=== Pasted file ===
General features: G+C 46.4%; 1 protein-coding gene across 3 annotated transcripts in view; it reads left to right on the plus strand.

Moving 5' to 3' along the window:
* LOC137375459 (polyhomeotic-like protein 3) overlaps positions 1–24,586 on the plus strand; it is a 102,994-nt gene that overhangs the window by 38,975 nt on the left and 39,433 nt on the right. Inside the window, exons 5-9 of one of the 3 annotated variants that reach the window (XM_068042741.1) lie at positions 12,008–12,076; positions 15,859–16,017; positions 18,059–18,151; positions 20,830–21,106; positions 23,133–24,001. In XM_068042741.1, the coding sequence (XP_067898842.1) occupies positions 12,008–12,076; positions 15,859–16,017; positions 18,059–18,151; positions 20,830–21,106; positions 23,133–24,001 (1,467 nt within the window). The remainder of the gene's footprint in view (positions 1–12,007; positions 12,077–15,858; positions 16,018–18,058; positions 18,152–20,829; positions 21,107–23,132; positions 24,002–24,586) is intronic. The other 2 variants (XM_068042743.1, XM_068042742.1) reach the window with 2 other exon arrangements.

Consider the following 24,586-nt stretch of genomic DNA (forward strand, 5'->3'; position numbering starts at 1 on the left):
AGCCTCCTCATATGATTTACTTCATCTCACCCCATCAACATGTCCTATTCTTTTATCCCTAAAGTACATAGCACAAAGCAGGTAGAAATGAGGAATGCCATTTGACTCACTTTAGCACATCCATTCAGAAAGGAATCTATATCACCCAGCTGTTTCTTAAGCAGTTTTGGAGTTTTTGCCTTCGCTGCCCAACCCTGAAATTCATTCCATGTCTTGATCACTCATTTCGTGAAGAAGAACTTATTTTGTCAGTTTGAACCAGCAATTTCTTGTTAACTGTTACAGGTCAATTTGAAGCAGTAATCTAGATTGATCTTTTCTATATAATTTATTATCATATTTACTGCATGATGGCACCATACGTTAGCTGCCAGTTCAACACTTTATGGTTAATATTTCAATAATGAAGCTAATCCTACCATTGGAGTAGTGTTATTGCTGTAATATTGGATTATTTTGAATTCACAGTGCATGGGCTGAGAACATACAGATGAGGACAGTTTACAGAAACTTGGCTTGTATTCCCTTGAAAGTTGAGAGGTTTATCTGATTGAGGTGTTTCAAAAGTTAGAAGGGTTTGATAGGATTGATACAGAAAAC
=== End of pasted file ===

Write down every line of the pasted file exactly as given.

General features: G+C 46.4%; 1 protein-coding gene across 3 annotated transcripts in view; it reads left to right on the plus strand.

Moving 5' to 3' along the window:
* LOC137375459 (polyhomeotic-like protein 3) overlaps positions 1–24,586 on the plus strand; it is a 102,994-nt gene that overhangs the window by 38,975 nt on the left and 39,433 nt on the right. Inside the window, exons 5-9 of one of the 3 annotated variants that reach the window (XM_068042741.1) lie at positions 12,008–12,076; positions 15,859–16,017; positions 18,059–18,151; positions 20,830–21,106; positions 23,133–24,001. In XM_068042741.1, the coding sequence (XP_067898842.1) occupies positions 12,008–12,076; positions 15,859–16,017; positions 18,059–18,151; positions 20,830–21,106; positions 23,133–24,001 (1,467 nt within the window). The remainder of the gene's footprint in view (positions 1–12,007; positions 12,077–15,858; positions 16,018–18,058; positions 18,152–20,829; positions 21,107–23,132; positions 24,002–24,586) is intronic. The other 2 variants (XM_068042743.1, XM_068042742.1) reach the window with 2 other exon arrangements.

Consider the following 24,586-nt stretch of genomic DNA (forward strand, 5'->3'; position numbering starts at 1 on the left):
AGCCTCCTCATATGATTTACTTCATCTCACCCCATCAACATGTCCTATTCTTTTATCCCTAAAGTACATAGCACAAAGCAGGTAGAAATGAGGAATGCCATTTGACTCACTTTAGCACATCCATTCAGAAAGGAATCTATATCACCCAGCTGTTTCTTAAGCAGTTTTGGAGTTTTTGCCTTCGCTGCCCAACCCTGAAATTCATTCCATGTCTTGATCACTCATTTCGTGAAGAAGAACTTATTTTGTCAGTTTGAACCAGCAATTTCTTGTTAACTGTTACAGGTCAATTTGAAGCAGTAATCTAGATTGATCTTTTCTATATAATTTATTATCATATTTACTGCATGATGGCACCATACGTTAGCTGCCAGTTCAACACTTTATGGTTAATATTTCAATAATGAAGCTAATCCTACCATTGGAGTAGTGTTATTGCTGTAATATTGGATTATTTTGAATTCACAGTGCATGGGCTGAGAACATACAGATGAGGACAGTTTACAGAAACTTGGCTTGTATTCCCTTGAAAGTTGAGAGGTTTATCTGATTGAGGTGTTTCAAAAGTTAGAAGGGTTTGATAGGATTGATACAGAAAAC